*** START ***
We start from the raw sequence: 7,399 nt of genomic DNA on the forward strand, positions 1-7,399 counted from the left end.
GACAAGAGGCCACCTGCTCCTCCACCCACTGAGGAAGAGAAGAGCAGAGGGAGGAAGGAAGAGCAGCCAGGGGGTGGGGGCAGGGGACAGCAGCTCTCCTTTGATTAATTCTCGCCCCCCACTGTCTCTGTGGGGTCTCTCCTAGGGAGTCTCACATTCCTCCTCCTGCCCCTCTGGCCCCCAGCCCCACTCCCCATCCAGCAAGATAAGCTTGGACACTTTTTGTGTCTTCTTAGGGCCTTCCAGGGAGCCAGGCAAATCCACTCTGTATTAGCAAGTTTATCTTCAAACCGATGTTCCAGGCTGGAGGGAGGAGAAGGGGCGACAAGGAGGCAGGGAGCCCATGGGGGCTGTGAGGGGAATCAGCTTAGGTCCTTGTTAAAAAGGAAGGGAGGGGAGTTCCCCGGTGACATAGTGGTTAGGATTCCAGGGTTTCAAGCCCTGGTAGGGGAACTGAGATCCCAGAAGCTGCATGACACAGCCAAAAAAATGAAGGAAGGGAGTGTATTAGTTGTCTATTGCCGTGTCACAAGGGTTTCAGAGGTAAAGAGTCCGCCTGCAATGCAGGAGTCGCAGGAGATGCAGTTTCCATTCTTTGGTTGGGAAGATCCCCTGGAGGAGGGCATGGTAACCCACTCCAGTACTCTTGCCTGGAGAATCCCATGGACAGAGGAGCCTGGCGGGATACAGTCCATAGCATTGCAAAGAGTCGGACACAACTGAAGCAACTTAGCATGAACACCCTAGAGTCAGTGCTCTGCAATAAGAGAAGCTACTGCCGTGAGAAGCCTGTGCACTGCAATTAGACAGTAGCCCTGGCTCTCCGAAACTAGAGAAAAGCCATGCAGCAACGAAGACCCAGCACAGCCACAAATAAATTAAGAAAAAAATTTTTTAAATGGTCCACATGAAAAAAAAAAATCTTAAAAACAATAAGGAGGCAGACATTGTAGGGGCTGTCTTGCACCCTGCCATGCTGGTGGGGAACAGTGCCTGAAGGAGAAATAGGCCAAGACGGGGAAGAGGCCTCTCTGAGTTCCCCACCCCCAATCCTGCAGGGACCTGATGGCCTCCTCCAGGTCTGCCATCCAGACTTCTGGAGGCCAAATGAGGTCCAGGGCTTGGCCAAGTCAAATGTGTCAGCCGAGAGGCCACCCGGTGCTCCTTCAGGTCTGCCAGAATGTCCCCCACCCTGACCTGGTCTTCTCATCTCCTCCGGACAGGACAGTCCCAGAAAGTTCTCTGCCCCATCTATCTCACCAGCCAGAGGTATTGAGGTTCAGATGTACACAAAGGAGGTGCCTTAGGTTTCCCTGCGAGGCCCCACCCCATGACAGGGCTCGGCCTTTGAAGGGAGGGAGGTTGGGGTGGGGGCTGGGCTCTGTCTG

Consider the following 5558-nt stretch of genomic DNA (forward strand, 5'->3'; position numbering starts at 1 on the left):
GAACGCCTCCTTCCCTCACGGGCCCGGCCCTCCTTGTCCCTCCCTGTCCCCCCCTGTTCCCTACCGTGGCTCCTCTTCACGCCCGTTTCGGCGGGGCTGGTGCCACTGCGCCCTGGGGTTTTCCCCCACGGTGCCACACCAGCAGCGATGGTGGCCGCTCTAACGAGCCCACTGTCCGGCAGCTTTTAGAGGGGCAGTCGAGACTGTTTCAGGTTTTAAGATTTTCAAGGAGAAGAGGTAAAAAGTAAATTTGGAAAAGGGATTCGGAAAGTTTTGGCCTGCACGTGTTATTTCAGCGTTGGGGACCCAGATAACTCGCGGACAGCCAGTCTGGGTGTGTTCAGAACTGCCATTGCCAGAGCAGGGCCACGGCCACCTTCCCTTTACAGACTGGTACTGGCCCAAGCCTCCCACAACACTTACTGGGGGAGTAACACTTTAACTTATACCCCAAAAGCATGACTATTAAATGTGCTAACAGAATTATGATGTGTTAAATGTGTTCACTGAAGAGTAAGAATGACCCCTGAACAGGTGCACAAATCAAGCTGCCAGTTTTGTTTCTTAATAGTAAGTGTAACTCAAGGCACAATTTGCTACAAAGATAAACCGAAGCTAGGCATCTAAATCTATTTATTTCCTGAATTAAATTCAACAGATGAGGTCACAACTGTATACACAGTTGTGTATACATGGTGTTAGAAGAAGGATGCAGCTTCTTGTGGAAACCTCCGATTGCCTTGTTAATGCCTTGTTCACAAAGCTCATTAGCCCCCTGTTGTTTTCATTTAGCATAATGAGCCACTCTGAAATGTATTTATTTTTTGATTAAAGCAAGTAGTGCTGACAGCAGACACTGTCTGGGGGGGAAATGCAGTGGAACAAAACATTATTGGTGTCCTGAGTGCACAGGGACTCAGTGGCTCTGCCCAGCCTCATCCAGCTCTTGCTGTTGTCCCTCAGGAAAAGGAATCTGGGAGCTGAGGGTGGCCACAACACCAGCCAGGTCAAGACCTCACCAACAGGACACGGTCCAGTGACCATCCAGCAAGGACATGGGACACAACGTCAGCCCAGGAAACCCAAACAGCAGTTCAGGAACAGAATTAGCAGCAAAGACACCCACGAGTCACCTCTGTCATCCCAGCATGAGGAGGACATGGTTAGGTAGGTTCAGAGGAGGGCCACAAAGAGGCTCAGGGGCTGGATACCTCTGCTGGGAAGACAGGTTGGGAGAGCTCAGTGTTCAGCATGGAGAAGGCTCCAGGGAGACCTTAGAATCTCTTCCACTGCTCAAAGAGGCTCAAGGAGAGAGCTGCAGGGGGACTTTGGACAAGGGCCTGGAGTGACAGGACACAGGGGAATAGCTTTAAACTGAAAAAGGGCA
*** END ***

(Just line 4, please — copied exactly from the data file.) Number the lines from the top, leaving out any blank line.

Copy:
GAACGCCTCCTTCCCTCACGGGCCCGGCCCTCCTTGTCCCTCCCTGTCCCCCCCTGTTCCCTACCGTGGCTCCTCTTCACGCCCGTTTCGGCGGGGCTGGTGCCACTGCGCCCTGGGGTTTTCCCCCACGGTGCCACACCAGCAGCGATGGTGGCCGCTCTAACGAGCCCACTGTCCGGCAGCTTTTAGAGGGGCAGTCGAGACTGTTTCAGGTTTTAAGATTTTCAAGGAGAAGAGGTAAAAAGTAAATTTGGAAAAGGGATTCGGAAAGTTTTGGCCTGCACGTGTTATTTCAGCGTTGGGGACCCAGATAACTCGCGGACAGCCAGTCTGGGTGTGTTCAGAACTGCCATTGCCAGAGCAGGGCCACGGCCACCTTCCCTTTACAGACTGGTACTGGCCCAAGCCTCCCACAACACTTACTGGGGGAGTAACACTTTAACTTATACCCCAAAAGCATGACTATTAAATGTGCTAACAGAATTATGATGTGTTAAATGTGTTCACTGAAGAGTAAGAATGACCCCTGAACAGGTGCACAAATCAAGCTGCCAGTTTTGTTTCTTAATAGTAAGTGTAACTCAAGGCACAATTTGCTACAAAGATAAACCGAAGCTAGGCATCTAAATCTATTTATTTCCTGAATTAAATTCAACAGATGAGGTCACAACTGTATACACAGTTGTGTATACATGGTGTTAGAAGAAGGATGCAGCTTCTTGTGGAAACCTCCGATTGCCTTGTTAATGCCTTGTTCACAAAGCTCATTAGCCCCCTGTTGTTTTCATTTAGCATAATGAGCCACTCTGAAATGTATTTATTTTTTGATTAAAGCAAGTAGTGCTGACAGCAGACACTGTCTGGGGGGGAAATGCAGTGGAACAAAACATTATTGGTGTCCTGAGTGCACAGGGACTCAGTGGCTCTGCCCAGCCTCATCCAGCTCTTGCTGTTGTCCCTCAGGAAAAGGAATCTGGGAGCTGAGGGTGGCCACAACACCAGCCAGGTCAAGACCTCACCAACAGGACACGGTCCAGTGACCATCCAGCAAGGACATGGGACACAACGTCAGCCCAGGAAACCCAAACAGCAGTTCAGGAACAGAATTAGCAGCAAAGACACCCACGAGTCACCTCTGTCATCCCAGCATGAGGAGGACATGGTTAGGTAGGTTCAGAGGAGGGCCACAAAGAGGCTCAGGGGCTGGATACCTCTGCTGGGAAGACAGGTTGGGAGAGCTCAGTGTTCAGCATGGAGAAGGCTCCAGGGAGACCTTAGAATCTCTTCCACTGCTCAAAGAGGCTCAAGGAGAGAGCTGCAGGGGGACTTTGGACAAGGGCCTGGAGTGACAGGACACAGGGGAATAGCTTTAAACTGAAAAAGGGCA